Sunday, May 28, 2017
Tattersby and the Silence of the Lumbs, by Neil Schofield
Yes, this is the third story I have chosen from this particular issue. Some weeks/issues are like that. It is also the third time I have featured a story by my friend Neil Schofield.
But, just for variety, I think it is the second story he has produced about Tattersby, a retired English cop who sounds a bit like a cross between Wodehouse's Wooster and Mortimer's Rumpole. Here he explains why he prefers curiosities to mysteries:
Because curiosity is a more interesting word. And it's more friendly. A curiosity tickles the mind. A mystery is obscure, menacing. Mind you, a curiosity can become a mystery when it grows up. I like curiosities. I like it when a curiosity comes out of the undergrowth and rubs itself against your legs. A mystery just runs up and bites you in the calf.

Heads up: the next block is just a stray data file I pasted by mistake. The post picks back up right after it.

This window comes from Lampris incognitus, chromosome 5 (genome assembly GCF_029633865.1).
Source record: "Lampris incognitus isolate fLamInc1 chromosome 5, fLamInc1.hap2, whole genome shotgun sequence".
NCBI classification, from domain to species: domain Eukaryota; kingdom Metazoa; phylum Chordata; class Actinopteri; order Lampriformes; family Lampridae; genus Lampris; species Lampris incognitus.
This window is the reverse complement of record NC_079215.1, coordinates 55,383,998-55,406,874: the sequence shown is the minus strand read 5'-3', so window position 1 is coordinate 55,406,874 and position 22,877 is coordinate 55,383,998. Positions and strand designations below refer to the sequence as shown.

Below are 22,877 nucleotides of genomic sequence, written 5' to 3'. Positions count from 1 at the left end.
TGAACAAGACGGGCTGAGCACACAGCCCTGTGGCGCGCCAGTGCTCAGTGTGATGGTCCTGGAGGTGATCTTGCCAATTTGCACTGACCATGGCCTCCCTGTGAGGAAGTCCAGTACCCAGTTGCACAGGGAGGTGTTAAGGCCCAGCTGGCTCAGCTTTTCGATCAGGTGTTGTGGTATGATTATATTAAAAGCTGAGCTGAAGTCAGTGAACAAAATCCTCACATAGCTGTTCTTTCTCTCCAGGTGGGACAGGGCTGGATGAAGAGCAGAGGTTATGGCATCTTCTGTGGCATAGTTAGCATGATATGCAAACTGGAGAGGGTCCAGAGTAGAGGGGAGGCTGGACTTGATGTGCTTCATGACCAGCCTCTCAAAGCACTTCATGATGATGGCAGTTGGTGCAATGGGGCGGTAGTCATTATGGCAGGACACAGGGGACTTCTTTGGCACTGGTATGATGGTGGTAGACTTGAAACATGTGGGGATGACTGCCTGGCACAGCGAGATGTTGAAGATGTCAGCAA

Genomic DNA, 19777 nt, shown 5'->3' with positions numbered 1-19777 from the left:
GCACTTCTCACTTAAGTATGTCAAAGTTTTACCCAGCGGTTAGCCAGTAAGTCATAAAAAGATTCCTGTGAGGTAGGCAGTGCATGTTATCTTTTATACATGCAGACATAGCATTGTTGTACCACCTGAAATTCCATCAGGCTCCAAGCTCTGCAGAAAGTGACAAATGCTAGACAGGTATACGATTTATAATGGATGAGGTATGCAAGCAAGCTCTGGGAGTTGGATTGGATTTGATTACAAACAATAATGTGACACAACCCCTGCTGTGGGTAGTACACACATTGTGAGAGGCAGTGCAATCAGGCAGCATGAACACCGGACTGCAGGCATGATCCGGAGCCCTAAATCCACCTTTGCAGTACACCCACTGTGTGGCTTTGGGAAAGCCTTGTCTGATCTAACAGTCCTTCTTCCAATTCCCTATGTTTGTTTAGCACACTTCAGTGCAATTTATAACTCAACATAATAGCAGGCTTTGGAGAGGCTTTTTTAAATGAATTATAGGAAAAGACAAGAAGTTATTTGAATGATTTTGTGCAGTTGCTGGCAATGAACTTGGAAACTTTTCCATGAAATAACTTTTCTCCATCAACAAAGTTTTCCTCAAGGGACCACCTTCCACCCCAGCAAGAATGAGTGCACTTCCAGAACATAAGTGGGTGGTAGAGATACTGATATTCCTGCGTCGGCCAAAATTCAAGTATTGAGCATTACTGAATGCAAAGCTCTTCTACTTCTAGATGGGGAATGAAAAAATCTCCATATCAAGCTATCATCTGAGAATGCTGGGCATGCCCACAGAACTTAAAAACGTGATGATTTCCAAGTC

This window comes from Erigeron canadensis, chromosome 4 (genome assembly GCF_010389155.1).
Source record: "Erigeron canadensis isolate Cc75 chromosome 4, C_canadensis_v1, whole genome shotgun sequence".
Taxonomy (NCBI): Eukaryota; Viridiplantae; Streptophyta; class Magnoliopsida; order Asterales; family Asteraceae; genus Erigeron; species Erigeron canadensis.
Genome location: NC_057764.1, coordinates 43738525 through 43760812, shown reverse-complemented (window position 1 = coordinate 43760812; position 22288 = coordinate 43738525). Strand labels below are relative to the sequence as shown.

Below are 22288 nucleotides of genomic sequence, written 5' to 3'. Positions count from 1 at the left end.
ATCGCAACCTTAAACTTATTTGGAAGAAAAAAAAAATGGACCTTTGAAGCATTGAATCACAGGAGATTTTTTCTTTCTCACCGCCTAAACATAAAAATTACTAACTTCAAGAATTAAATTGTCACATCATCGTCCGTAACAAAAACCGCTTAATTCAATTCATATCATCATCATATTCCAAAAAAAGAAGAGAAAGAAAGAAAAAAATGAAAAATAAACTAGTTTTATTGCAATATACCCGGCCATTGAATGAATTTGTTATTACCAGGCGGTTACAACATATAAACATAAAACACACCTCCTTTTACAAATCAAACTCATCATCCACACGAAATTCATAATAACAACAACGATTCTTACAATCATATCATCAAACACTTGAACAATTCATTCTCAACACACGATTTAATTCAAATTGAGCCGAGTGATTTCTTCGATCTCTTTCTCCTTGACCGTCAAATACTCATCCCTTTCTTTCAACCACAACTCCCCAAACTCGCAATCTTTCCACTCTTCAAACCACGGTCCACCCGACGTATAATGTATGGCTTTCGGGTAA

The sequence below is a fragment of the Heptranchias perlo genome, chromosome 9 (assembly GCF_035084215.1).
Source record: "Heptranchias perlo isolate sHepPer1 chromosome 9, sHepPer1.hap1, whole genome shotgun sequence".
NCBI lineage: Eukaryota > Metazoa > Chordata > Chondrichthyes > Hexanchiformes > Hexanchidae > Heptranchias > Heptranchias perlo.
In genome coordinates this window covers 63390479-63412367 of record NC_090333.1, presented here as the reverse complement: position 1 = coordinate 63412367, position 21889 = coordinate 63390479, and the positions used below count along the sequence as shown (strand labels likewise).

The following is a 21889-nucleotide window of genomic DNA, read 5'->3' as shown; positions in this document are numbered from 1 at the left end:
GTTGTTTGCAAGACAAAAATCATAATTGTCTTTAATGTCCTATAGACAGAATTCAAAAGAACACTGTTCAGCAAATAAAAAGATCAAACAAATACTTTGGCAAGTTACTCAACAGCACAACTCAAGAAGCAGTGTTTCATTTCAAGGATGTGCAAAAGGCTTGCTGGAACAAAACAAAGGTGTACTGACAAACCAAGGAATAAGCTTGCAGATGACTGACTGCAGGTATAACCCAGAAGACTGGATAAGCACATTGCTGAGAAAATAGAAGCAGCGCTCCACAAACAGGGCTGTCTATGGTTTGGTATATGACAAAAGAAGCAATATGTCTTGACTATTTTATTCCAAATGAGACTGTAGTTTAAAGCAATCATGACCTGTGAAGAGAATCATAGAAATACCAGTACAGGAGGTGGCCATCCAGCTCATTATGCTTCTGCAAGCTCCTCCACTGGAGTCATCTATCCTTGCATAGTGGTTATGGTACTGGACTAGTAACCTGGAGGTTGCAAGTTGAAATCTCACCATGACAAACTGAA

In this story there are several curiosities (or worse) that disturb Tattersby's peace. His friend Eggy, a former crook, needs some help with his aunt who thinks she is losing her mind. Tattersby solves that one but quickly learns that a young constable has disappeared, a corpse has been found in the canal, and a convict named Mental George has been seen in the vicinity. Not to mention the haunted house, or as a local kid calls it, "a ornted 'ouse."
Naturally all these pieces come together in interesting ways. More Tattersby, please.